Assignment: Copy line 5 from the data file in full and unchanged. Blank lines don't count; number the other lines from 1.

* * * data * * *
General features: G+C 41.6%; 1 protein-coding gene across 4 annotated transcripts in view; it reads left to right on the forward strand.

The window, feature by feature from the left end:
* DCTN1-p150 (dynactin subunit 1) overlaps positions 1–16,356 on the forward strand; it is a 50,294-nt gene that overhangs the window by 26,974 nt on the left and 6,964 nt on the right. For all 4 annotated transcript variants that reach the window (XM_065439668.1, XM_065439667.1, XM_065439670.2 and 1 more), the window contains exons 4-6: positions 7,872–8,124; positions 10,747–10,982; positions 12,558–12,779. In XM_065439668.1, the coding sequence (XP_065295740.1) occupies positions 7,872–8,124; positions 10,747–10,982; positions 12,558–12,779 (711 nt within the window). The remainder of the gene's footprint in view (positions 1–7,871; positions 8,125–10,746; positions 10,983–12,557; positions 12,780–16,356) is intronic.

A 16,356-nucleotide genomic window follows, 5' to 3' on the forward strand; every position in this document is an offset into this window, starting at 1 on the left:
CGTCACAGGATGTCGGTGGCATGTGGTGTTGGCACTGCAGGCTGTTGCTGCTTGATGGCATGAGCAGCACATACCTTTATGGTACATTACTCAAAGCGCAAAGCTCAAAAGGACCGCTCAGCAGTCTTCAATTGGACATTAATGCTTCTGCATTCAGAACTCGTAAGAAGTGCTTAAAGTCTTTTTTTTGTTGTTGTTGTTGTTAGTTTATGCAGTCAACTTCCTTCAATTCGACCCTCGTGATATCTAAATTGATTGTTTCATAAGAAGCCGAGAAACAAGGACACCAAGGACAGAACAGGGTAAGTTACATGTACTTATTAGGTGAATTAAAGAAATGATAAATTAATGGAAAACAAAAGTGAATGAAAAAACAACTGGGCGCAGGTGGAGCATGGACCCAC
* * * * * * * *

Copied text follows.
CGTCACAGGATGTCGGTGGCATGTGGTGTTGGCACTGCAGGCTGTTGCTGCTTGATGGCATGAGCAGCACATACCTTTATGGTACATTACTCAAAGCGCAAAGCTCAAAAGGACCGCTCAGCAGTCTTCAATTGGACATTAATGCTTCTGCATTCAGAACTCGTAAGAAGTGCTTAAAGTCTTTTTTTTGTTGTTGTTGTTGTTAGTTTATGCAGTCAACTTCCTTCAATTCGACCCTCGTGATATCTAAATTGATTGTTTCATAAGAAGCCGAGAAACAAGGACACCAAGGACAGAACAGGGTAAGTTACATGTACTTATTAGGTGAATTAAAGAAATGATAAATTAATGGAAAACAAAAGTGAATGAAAAAACAACTGGGCGCAGGTGGAGCATGGACCCAC